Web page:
Abel Bodied Speech at Converse Family Reunion

June 25, 2022

The Story of my novel, Abel Bodied

Part 1
Introduction:

Malden Public Library

Page one of fulfilling my childhood dream of writing a novel began in this very building. I just was not aware of it at the time.

When I was a boy, I spent hours and hours in this library. I was a student at Cheverus which is a block away.

I would come here after school, do my homework, borrow books from the shelves. Dive deep into another form of knowledge, a form of escape – which is the joy of reading.

As I entered, I would look up at the portrait of Frank Converse, surrounded by the portraits of his father, Elisha and his mother, Mary.

I was aware this library was built as a memorial to Frank but I was a child and didn’t fully comprehend the significance of his young life ended far too soon. I was too focused on the book in front of me and to where it led my imagination.

In high school, I did some creative writing and then I was an English Literature major at Suffolk University. Four years of reading, Four years of delving into the minds of Joyce, Steinbeck, Fitzgerald and others. However, I wasn’t sure if I could make a living a writer.

So, in the last semester of my senior year, I interned at New England Cable News and I have worked for the last 27 years in Boston television news, as a video editor, as a writer, tuning in liveshots.

During that first summer after college, I had a nightmare of a Union soldier chasing me around my childhood home. The next day I started writing a novel set in the 1860’s to the 1880’s in Malden. I worked on that novel throughout my twenties without ever finishing it. It is on a hard drive and I hope to return to it at some point.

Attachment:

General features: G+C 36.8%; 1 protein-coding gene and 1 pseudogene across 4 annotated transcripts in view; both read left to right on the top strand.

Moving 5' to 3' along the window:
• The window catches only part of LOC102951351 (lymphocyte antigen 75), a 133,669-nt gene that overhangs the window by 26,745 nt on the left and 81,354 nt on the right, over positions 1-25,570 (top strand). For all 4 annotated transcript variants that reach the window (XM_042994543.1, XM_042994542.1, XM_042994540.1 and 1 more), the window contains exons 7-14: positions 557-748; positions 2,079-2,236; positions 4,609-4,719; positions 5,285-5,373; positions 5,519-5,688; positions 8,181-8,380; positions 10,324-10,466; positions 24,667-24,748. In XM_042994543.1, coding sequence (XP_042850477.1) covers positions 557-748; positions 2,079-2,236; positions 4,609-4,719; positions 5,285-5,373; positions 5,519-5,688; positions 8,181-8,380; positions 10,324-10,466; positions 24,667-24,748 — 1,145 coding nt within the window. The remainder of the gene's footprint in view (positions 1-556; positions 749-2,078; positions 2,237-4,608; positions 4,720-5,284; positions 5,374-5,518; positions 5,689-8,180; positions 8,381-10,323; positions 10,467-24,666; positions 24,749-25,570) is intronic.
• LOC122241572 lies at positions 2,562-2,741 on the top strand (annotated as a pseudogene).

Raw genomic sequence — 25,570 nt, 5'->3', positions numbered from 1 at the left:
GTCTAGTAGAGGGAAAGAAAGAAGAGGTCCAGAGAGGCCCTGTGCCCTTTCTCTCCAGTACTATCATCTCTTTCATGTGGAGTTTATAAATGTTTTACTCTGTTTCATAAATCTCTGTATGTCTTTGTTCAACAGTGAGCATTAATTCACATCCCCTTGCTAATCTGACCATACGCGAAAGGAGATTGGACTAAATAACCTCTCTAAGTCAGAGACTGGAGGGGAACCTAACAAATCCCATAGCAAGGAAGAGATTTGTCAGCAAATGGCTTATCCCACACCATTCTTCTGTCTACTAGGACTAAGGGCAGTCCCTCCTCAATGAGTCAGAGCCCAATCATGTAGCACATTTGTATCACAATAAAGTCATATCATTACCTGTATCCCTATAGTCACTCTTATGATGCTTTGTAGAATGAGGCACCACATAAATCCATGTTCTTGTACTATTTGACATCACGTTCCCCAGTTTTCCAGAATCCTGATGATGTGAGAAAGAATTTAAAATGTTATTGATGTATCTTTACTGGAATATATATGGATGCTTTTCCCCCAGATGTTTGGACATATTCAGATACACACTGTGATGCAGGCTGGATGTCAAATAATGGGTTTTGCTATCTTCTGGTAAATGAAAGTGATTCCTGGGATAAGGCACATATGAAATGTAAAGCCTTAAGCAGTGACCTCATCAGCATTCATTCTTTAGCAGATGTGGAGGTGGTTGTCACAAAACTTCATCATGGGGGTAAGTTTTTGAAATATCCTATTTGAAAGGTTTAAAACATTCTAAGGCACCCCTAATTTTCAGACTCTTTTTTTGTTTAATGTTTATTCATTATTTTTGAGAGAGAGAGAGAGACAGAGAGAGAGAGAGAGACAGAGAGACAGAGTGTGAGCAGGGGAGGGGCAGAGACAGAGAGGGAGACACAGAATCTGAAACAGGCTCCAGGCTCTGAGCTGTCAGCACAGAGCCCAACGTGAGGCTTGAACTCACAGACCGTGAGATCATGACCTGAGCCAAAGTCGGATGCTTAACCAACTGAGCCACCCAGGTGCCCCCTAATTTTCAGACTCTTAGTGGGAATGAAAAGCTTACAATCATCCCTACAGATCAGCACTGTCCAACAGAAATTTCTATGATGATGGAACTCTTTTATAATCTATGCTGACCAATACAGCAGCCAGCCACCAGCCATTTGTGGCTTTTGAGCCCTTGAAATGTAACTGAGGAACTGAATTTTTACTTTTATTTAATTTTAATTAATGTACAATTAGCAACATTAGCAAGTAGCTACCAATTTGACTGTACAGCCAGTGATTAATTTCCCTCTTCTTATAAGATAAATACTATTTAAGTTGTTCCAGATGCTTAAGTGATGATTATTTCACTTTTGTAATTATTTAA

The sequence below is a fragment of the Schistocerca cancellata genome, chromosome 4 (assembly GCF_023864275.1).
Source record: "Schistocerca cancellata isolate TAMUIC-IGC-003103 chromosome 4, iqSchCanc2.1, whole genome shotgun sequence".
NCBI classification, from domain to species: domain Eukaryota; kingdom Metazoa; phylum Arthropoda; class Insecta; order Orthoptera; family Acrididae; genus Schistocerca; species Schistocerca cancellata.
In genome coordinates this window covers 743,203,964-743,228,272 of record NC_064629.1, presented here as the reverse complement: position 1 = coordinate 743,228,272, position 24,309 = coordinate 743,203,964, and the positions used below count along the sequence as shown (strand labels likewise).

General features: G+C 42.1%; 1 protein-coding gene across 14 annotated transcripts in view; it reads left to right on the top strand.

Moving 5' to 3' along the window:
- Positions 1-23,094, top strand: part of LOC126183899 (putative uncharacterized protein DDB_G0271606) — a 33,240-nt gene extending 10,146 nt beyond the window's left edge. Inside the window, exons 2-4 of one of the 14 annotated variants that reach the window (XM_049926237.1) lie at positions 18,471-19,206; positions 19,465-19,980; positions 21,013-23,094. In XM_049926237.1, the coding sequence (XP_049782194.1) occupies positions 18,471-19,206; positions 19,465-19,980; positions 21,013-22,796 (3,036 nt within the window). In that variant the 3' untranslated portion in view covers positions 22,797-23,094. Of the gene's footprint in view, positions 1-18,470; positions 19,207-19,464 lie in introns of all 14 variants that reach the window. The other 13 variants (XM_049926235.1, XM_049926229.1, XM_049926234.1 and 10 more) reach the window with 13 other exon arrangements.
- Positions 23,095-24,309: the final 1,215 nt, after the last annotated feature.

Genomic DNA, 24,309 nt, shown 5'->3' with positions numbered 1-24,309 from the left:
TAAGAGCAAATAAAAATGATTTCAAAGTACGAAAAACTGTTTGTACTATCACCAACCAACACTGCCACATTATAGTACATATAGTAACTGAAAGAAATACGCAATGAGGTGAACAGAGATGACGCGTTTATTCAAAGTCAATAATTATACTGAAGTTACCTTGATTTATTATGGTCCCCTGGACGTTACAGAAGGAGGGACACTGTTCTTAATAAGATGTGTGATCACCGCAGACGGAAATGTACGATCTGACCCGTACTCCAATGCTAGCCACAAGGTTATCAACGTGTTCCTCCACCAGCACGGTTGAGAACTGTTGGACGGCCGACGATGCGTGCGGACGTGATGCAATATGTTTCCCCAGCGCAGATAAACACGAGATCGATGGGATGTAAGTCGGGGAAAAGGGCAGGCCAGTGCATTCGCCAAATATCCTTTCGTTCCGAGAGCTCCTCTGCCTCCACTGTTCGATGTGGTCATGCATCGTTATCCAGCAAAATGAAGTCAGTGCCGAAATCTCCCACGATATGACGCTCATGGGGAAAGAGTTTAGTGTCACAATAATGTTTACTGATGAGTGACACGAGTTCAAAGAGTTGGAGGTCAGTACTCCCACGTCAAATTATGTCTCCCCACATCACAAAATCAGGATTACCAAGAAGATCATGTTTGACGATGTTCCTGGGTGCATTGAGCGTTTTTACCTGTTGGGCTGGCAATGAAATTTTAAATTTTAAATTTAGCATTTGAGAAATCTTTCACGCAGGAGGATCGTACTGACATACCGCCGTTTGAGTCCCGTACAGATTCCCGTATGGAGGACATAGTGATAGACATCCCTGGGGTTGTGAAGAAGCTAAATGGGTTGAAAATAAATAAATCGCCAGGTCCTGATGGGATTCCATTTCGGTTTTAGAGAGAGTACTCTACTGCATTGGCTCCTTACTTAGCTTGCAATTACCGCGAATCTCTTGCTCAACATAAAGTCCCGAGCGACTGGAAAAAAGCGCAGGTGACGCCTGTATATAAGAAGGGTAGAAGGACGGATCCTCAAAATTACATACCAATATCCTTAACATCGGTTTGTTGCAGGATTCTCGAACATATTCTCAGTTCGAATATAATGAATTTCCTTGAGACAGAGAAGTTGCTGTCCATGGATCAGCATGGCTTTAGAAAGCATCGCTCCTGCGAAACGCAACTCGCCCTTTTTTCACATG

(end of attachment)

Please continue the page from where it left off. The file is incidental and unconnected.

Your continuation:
In my thirties, I married, life goes on, work, commuting, vacations. My desire for becoming a novelist was set aside.

As I turned forty in 2012 – I wrote an article about the bank murder as a piece of Malden history. I knew a little bit about it but found myself truly drawn to the story, more and more.

Click book cover to buy!

Part 2
The Novel:

Writing this novel, I thought of myself as an archeologist, digging and digging until the story revealed itself. I researched hundreds of newspaper articles related to the crime.


Many of the numerous articles I read on a particular topic were often verbatim as they were transferred around the country by telegraph from one newspaper to another.

But occasionally, after reading the same words over and over, I would find one new little fascinating tidbit. It was like panning for gold. If you think of the task of what the 49ers did in California, it was many hours of tedium for that one moment of discovery and that for me was what the research of this book was like. It was always the thrill both of the research and then forming that research into the narrative.

Besides newspapers, I also sought out the census records and the genealogy of the main players in this tale, The Greens, The Shilohs and of course, The Converses, not as much as Peter knows by any measure – but I did my best.